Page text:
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Thread: Strange Ideal-?

  1. #11
    Super Member henryparrish76's Avatar
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    I have a quilt that my grandparents made for me around 1985 that was made in exactly the way you are talking about.

  2. #12
    Junior Member
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    I think it's sounds like a good idea, You can only try so good luck to you.
    Please post a picture when finished :wink:

  3. #13
    Steve's Avatar
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    I too have been toying with the notion of a pieced back. My question is that if you hand stitch, the stitch in back is a little tiny seed of a thing and don't show up as much as the front, so is it mainly machine type of quilting you need to do on this?

  4. #14
    lisae's Avatar
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    I don't think you are nuts. You would have to be careful during the quilting stage. I think I would use an all over pattern, rather than quilt in the ditch, because if the quilts aren't quite aligned it wouldn't matter.

  5. #15
    jumperfamily's Avatar
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    My backs tend to be pieced out of sheer necessity! I like to use a light neutral fabric on the backs, but often that drawer is quite empty! I usually take bits of the fabric from the top and do a simple pattern on the back, usually a large irish-chain or nine-patch, or even a small sampler. If the quilting is very detailed on the front, I will make it a very large scale pattern so the quilting doesn't get hidden or break down and go with a solid back.
    I like the variety and interest of a pieced back.
    Shelly

  6. #16
    Super Member Dawn Hendrix's Avatar
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    When I first started quilting .. I was way misinformed that making the quilt 2 sided like what you were suppose to do. So allllll my beginning quilts are just like you are talking REVERSABLE!!! I know better now!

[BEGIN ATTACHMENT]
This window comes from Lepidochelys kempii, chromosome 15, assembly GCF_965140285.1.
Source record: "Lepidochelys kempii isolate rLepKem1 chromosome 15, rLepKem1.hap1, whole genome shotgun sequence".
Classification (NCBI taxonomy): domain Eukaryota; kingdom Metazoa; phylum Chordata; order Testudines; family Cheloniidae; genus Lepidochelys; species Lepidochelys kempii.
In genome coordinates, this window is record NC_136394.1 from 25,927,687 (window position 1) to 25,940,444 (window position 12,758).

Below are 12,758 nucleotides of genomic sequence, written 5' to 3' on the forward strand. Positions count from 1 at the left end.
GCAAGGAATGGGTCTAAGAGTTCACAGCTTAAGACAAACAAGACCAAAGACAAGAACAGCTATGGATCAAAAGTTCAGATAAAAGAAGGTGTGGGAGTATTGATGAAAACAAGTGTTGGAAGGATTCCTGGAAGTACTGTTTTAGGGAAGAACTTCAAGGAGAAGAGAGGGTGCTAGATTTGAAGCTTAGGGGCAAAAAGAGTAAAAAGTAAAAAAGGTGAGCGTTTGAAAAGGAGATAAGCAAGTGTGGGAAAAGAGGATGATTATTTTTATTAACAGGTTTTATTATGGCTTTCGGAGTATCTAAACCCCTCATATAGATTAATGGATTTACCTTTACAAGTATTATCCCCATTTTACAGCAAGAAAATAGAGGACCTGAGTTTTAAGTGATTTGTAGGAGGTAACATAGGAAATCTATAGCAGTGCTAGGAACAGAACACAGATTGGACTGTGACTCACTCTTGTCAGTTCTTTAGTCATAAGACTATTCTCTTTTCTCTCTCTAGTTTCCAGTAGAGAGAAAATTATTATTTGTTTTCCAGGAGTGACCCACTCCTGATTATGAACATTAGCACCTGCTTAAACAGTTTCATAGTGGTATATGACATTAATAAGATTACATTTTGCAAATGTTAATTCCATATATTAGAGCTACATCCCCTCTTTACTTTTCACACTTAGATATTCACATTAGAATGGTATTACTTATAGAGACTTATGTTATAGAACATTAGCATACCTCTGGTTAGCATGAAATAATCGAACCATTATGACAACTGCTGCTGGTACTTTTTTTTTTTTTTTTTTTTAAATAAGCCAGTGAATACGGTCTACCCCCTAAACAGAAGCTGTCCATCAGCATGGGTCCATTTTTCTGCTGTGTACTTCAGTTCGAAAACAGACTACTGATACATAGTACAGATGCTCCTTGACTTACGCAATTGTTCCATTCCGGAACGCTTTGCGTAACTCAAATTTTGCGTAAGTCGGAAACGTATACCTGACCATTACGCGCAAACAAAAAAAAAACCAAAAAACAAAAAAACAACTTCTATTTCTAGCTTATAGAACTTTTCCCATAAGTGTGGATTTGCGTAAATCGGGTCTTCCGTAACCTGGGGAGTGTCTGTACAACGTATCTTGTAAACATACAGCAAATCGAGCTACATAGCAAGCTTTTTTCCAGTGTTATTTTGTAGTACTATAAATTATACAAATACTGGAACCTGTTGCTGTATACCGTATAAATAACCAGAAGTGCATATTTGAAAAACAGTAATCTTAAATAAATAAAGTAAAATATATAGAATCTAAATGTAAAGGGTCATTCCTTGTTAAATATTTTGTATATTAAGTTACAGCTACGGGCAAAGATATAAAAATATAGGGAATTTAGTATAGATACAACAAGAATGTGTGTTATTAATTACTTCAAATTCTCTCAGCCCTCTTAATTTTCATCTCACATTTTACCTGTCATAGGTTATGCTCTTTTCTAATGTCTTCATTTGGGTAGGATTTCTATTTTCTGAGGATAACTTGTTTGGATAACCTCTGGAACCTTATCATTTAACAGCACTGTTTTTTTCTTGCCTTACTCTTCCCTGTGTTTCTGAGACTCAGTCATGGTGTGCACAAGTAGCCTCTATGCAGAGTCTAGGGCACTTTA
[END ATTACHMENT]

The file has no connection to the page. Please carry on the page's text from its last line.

7. #17
    community benefactor Knot Sew's Avatar
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    I saw one in a magazine. It was a quilt for a child with a checkerboard on the back.....along with it came pieces{stuffed] to play checkers.......it was real cute

  8. #18
    Super Member Minda's Avatar
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    It's a very good idea. There are some techniques especially for reversible quilts. Check out the following sites. I've tried two of the techniques. The last one is for using a serger instead of a regular sewing machine.

    http://www.quiltyard.com/whatiscottontheory.phtml

    http://www.diynetwork.com/diy/shows_qlt/article/0,2045,DIY_15080_2505414,00.html

    http://www.quiltingworks.com/cabin-fever/projects/quiltasyougo.htm

    http://www.hgtv.com/hgtv/cr_quilting_tips/article/0,,HGTV_3307_1376658,00.html

  9. #19
    Super Member jbsstrawberry's Avatar
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    Here's what I've been thinking...one of those hmmm I wonder if things...I've been designing my brother's memorial quilt in my head for a year now...and a wonderful gal here on the board (love ya Nita!) is giving me a motorcycle silhouette for the back, which in essence will make it reversable. The top will be a 9 patch made from brother's blue jeans and flames on black background fabric for the center patches. I'm using the front of his favorite Harley t-shirt for the center panel of the quilt. Which is a flathead engine, with flames of course. So, here's my plan...I'm going to use very light flannel for batting, quilt the top and the back seperately so it will be quilted top-flannel-flannel- quilted back. Then I'll do an invisible "tack" to put the layers together and actually quilt the boarders in a flame like pattern. In my minds eye I see it working...but implementation will tell if I'm right or not. When the quilt is finished it will be going to Dave's almost 3 yr old grandson.

  10. #20
    moderator
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    I think it's a great idea....you are getting two quilts in one. :) I hope you post pictures for us to see if/when you make it. :)

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